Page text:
This country has a bit of a problem with a false sense of security.
So-called revelations have been abounding this week over the extent and nature of some specific acts of torture enacted by the CIA during the Bush administration on behalf of the United States. The torture ranged from breaking limbs to making people pass out to threatening sexual violence against them and their families to threatening death to actually killing them. The country appears to be taking this as news, which itself is kind of news to me, but I guess when I can be chattily accosted by a fellow tournament player about how we “finally got some of those Democrats out” and “it’s crazy how many Socialists are still in government,” it’s pretty clear I have no fingers at all on the pulse of America. His unironic earnestness about what he assumed would be my shared opinion that Mary Landrieu, champion of the Keystone XL Pipeline, Big Energy, and all-around moderate conservative is a Socialist convinced me that I would actually give him a heart attack (he was of a certain vulnerable age) if I declared, honestly, that I am an actual Socialist the likes of which would make Bernie Sanders blush.
No one is really making much of a connection today between the CIA torture stories and the other news that I can only imagine they are trying to displace, namely the matter of the police slaughtering the unarmed (usually Black men) in our society. The connection seems obvious to me, but then the links between various instances of institutional violence always seem pretty clear and traceable from my vantage. We are a people become so obsessed with danger and threats that we have come to see everything as a threat. Or, far more to the point, everyone as a threat. With the increasingly vague excuse of PTSD from 9/11, we trot out our fear like some sort of endless warrant for the abuse and summary execution of anyone we find remotely disconcerting. So quickly forgetting that this is a narrative as old as nations themselves, that fear of the damage from the last war or major attack brought popular support to Hitler’s expansion, Stalin’s purges, Napoleon’s conquests, Robespierre’s terror, and probably every other significant abrogation of rights and life in history. Genocide, ethnic cleansing, and dehumanization are not the products of a society that feels comfortable or stable in itself. They are the products of a society desperate to establish a sense of security through any, preferably rabid, means necessary.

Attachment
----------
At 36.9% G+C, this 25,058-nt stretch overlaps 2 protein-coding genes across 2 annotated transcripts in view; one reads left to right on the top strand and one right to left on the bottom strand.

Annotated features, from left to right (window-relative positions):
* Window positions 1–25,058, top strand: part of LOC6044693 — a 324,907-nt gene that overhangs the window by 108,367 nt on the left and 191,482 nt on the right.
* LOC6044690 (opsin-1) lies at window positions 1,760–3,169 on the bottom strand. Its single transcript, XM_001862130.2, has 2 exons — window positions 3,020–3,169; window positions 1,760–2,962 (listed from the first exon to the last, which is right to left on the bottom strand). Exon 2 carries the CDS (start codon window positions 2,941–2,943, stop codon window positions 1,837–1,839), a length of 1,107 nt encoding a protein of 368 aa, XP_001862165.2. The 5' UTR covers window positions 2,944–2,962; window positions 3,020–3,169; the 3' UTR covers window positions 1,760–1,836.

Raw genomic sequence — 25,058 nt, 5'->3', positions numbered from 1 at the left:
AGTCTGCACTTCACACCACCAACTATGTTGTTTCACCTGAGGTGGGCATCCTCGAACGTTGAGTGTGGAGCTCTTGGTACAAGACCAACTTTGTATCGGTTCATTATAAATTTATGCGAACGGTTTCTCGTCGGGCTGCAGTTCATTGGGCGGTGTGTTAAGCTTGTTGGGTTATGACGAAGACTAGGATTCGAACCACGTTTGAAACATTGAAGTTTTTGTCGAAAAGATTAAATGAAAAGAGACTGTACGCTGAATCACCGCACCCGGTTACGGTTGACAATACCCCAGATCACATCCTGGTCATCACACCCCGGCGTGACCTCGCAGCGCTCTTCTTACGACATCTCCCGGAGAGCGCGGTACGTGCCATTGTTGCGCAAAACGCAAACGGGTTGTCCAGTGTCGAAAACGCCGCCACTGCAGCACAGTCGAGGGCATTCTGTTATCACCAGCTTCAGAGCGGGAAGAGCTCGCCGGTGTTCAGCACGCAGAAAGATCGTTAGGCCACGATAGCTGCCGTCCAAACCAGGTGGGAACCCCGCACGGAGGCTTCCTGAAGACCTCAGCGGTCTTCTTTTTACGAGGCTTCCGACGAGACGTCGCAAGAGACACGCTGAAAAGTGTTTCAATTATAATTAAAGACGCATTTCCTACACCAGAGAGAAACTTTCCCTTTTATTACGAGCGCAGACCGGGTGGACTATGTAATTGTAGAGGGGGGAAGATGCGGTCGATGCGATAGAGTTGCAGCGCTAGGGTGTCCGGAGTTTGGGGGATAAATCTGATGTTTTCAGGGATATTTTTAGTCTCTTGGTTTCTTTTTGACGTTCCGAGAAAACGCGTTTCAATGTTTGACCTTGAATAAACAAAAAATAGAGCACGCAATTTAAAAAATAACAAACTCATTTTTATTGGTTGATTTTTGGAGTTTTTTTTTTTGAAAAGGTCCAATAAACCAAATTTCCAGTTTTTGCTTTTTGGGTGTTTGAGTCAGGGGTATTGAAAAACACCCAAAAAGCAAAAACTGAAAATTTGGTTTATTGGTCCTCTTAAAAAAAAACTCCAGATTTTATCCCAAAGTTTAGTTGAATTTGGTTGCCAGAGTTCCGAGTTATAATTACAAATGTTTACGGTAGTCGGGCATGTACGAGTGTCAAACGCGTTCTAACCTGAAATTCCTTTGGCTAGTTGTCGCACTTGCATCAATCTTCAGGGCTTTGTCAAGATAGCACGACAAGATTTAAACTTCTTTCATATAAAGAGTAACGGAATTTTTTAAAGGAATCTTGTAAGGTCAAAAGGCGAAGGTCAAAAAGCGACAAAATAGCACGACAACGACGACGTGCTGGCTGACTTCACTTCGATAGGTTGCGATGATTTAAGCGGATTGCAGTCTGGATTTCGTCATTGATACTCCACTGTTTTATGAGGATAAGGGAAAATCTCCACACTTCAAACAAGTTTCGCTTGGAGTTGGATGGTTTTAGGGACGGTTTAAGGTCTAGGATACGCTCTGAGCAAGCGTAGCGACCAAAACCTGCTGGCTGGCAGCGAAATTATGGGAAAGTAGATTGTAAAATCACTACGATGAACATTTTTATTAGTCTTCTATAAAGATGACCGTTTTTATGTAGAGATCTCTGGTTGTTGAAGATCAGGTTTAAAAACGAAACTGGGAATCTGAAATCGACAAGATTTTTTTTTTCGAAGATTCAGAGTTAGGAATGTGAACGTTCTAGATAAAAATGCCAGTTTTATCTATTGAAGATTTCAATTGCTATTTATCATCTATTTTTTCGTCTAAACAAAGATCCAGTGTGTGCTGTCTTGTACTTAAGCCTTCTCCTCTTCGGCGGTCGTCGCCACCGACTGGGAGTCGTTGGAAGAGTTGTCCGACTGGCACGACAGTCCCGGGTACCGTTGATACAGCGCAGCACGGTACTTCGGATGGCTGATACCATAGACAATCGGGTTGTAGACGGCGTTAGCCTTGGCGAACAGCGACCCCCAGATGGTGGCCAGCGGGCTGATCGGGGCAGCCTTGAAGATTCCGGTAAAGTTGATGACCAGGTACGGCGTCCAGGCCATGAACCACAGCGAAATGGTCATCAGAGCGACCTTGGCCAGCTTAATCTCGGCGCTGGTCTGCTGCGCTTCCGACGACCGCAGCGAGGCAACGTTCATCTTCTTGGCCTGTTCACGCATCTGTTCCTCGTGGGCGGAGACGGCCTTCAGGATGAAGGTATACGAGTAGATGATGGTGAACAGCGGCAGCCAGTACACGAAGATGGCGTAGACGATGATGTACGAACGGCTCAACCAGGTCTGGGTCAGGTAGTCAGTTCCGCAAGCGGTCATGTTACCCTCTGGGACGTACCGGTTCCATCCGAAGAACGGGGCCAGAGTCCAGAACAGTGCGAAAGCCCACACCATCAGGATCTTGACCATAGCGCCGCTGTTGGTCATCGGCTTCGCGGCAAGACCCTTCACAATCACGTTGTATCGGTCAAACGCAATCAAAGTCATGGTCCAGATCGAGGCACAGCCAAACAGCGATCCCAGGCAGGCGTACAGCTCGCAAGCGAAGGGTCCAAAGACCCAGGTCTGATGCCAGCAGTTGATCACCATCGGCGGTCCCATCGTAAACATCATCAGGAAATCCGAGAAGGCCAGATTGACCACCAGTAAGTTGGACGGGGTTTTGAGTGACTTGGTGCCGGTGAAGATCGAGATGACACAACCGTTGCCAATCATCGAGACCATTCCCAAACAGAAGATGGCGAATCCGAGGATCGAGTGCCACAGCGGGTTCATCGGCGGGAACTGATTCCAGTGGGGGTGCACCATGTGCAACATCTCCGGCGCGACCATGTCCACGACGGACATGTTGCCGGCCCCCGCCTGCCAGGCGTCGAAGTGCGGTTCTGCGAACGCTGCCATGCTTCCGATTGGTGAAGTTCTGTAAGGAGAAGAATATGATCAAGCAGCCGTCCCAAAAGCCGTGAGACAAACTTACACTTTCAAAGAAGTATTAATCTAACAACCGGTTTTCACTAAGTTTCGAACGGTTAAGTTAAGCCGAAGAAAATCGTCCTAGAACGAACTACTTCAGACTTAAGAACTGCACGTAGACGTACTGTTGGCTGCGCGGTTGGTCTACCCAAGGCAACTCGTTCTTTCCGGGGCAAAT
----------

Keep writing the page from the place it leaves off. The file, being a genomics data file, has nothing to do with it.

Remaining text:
This is an already rutted road in my writing, the discussion of how fear can galvanize evil and how absurd our fears truly are. Even how a different kind of fear motivates our binary lose-lose party system. It’s hard to say how much is a product of American exceptionalism specifically as I have come to believe that no one nation has ever been so good at convincing people of its nobility while spreading iniquity. Or how much of it is just the innate exceptionalism that comes with being a temporal being stuck in a single place in the world, adopting the loyalties and perspectives so tightly bound to the country of one’s origin and rearing. Maybe German exceptionalism and Soviet exceptionalism and French exceptionalism and even Mongol exceptionalism or Hunnic exceptionalism (and certainly Roman exceptionalism) fueled all the atrocities of days gone by. Maybe we aren’t special at all, even in our ability to make ourselves feel more special than the rules of history and power.
But there is perhaps a lighter-hearted metaphor to be found mired in the literal torture and killing our country’s authorities daily enact on the alleged behalf of our safety. One that has also graced the news lately, with head-shaking denotations of the obvious incompetence it implies. Namely, the failure of several institutions to keep passwords in any way safe from hacking, often in the hilarious form of passwords being stored in easy-to-find files named “password”.